Fergus Camp was one of the first residents of Wellington to own an automobile, possibly as early as 1906. He seems to have used the car for the routine trips back to Homer. “Mr. Camp handles his auto with ease and grace, and by the way, he has a smart car, with plenty of power,” the paper reported in 1911. That same year, Ferd became one of the founders of the Wellington Motor Club. There were just eleven members in total, of whom three were doctors, which perhaps suggests the socio-economic status required to own and operate such a vehicle at that time. (In 1911, a new Ford cost between $600 and $1,200.) “The principal object of the Club is to obtain the written pledges of candidates and present members of the Board of County Commissioners, that the 4-mile stretch of quagmire and holes, called a ‘main road,’ between Wellington and Pittsfield be ‘piked’ the coming summer” (Enterprise, 11-22-1911, pg. 7). Five years later, Camp’s car was hit by a train at Spencer. “It was smashed some,” a reporter noted dryly, but the seventy-one-year-old driver somehow escaped uninjured.

In 1915, just nine years after the Camps purchased the Chapman residence and moved to Wellington, they decided to build a brand new home. That summer, the family sold 318 South Main Street to Charles Jones of Brighton. But they held onto the adjoining land and carriage house. Their plan was to build a modern, Craftsman-style bungalow on the lot, then occupied by their own tennis courts.

Oddly, the Camps opted to sell their home before construction on the new building had even started. Instead, they moved directly across the street into a small wooden house previously owned by the late Calvin Sage. Sage had been a longtime insurance agent (Noah Huckins was part of his firm in the 1880s), and according to the 1870 federal census, he had lived with Oren and Ella Chapman in Huntington before they all relocated and became neighbors in Wellington. Sage’s home is still known today as the Huntington House, as the Greek Revival structure was supposedly transported from that town sometime after the railroad came through Wellington in the mid-nineteenth century. Fergus and Julia Camp would be tenants in the house for nearly eighteen months.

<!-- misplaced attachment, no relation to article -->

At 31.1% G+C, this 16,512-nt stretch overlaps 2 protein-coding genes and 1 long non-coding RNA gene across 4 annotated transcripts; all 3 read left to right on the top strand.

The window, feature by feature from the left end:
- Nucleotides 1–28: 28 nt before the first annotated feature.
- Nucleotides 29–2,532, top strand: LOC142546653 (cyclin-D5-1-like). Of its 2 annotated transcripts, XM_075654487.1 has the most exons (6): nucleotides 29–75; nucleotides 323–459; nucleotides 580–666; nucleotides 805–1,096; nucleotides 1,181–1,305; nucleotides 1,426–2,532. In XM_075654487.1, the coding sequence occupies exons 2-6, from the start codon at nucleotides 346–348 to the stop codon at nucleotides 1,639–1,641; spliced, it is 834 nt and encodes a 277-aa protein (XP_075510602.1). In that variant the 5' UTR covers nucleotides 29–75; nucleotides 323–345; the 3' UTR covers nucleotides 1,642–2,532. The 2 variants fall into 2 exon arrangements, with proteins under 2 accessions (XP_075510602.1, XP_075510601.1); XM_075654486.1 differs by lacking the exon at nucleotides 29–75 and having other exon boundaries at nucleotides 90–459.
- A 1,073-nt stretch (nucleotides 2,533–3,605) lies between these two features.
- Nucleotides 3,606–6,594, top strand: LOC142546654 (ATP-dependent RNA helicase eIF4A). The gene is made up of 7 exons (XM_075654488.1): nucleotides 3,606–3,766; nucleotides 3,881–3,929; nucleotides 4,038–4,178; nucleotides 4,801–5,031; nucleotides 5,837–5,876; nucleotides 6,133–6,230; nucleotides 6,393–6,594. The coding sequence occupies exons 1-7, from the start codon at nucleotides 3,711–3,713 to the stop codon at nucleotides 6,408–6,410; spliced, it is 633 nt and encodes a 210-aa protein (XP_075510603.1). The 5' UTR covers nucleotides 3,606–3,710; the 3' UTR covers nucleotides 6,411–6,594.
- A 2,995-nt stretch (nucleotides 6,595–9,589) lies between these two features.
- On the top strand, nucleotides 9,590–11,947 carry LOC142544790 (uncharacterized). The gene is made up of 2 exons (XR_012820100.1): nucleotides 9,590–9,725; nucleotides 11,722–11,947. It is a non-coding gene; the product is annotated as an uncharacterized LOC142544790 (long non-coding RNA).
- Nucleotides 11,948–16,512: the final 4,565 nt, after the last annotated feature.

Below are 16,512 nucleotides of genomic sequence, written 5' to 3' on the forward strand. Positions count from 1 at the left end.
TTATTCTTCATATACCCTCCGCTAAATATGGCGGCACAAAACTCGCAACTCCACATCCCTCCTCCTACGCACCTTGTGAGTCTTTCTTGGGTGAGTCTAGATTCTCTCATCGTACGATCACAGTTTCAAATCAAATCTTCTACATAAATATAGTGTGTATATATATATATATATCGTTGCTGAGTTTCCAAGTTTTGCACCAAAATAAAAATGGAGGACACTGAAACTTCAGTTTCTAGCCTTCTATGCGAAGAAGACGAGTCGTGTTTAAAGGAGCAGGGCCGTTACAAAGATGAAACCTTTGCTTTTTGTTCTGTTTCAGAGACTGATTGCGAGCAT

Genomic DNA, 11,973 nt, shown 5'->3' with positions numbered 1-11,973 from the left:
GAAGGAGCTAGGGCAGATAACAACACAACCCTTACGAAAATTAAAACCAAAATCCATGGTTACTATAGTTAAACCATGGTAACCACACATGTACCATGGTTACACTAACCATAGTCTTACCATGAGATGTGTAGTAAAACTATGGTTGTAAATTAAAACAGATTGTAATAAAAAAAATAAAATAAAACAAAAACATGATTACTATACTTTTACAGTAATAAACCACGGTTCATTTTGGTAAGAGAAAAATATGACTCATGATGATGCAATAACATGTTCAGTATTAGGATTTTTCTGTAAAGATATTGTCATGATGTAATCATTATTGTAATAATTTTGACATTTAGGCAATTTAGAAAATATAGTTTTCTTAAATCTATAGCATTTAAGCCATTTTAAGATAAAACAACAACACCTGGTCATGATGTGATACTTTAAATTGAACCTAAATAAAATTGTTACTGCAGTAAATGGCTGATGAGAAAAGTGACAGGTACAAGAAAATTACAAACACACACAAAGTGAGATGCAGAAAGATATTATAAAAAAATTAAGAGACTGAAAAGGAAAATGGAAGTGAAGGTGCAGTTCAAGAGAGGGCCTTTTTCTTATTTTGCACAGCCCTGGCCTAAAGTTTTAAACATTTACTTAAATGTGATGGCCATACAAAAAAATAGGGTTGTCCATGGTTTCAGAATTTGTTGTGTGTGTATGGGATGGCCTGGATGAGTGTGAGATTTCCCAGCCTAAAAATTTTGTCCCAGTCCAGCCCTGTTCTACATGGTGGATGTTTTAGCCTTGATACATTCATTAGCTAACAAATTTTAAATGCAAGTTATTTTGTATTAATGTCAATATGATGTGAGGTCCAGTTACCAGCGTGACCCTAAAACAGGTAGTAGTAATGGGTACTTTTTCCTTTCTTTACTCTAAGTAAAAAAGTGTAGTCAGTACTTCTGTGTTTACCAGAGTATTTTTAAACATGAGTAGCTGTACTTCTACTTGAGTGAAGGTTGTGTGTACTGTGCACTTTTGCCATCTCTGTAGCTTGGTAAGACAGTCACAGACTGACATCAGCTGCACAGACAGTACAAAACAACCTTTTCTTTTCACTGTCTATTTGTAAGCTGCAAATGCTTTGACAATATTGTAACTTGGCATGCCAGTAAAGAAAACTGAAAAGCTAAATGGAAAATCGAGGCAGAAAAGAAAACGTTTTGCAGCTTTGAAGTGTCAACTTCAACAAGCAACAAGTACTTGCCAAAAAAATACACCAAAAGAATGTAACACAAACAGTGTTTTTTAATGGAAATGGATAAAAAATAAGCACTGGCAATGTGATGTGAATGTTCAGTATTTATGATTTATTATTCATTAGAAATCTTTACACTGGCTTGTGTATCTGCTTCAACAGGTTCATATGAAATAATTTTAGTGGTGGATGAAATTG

Calvin Sage. Photo courtesy of the Southern Lorain County Historical Society, "The Spirit of '76" Museum.

Calvin Sage. Photo courtesy of the Southern Lorain County Historical Society, “The Spirit of ’76” Museum.

409 South Main Street, Wellington, Ohio. The so-called "Huntington House" once owned by Calvin Sage and temporary home to Fergus and Julia Camp.

409 South Main Street, Wellington, Ohio. The so-called “Huntington House” once owned by Calvin Sage and temporary home to Fergus and Julia Camp.

Weather during the building season of 1916 was poor, and bricklayers were difficult to employ, because the Union School was erecting a large brick addition that same year. It was almost twelve months after a notice first appeared in print announcing Camp’s intention to build the bungalow that the Enterprise finally reported “the Camp residence begins to look like home” (9-27-1916, pg. 2). Over the course of the following six months, wiring was installed, the grounds were landscaped, and “Mr. Ad. Wadsworth” was employed as the decorator and painter of the house. The last notice I have located pertaining to the construction reported that “Culver” had just finished laying a stone walkway from the porch to the street in July 1917.

Fergus and Julia were finally able to occupy their residence in February 1917. They were both more than seventy years old, which may account for the origin of the “retirement home” story I mentioned in my previous post. All the published notices during the building process stressed the beauty, modernity and costliness of the new structure. The Craftsman style had become very popular in early-twentieth-century America, a clean-lined and elegant response to the clutter and fussiness of Victorian architecture and decor. Though we do not know precisely how much the house cost to build and furnish, the 1930 federal census estimated the value of the Camps’ bungalow at $10,000. By comparison, the much larger house that Camp sold to Charles Jones at 318 South Main Street was estimated to be worth just $6,000. (It is possible that the value of the carriage house accounts for this difference, but the census question does specifically ask for “value of home.”)